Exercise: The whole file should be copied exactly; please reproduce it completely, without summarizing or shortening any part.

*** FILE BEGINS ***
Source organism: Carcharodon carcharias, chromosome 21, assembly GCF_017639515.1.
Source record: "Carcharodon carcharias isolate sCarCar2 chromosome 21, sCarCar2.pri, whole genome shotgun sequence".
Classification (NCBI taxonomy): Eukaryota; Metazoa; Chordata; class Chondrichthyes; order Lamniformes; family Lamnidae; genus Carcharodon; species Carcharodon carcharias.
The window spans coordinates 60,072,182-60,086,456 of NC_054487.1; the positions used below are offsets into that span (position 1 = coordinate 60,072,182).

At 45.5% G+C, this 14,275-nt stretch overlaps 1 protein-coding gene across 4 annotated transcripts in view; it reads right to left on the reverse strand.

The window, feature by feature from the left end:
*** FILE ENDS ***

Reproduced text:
Source organism: Carcharodon carcharias, chromosome 21, assembly GCF_017639515.1.
Source record: "Carcharodon carcharias isolate sCarCar2 chromosome 21, sCarCar2.pri, whole genome shotgun sequence".
Classification (NCBI taxonomy): Eukaryota; Metazoa; Chordata; class Chondrichthyes; order Lamniformes; family Lamnidae; genus Carcharodon; species Carcharodon carcharias.
The window spans coordinates 60,072,182-60,086,456 of NC_054487.1; the positions used below are offsets into that span (position 1 = coordinate 60,072,182).

At 45.5% G+C, this 14,275-nt stretch overlaps 1 protein-coding gene across 4 annotated transcripts in view; it reads right to left on the reverse strand.

The window, feature by feature from the left end: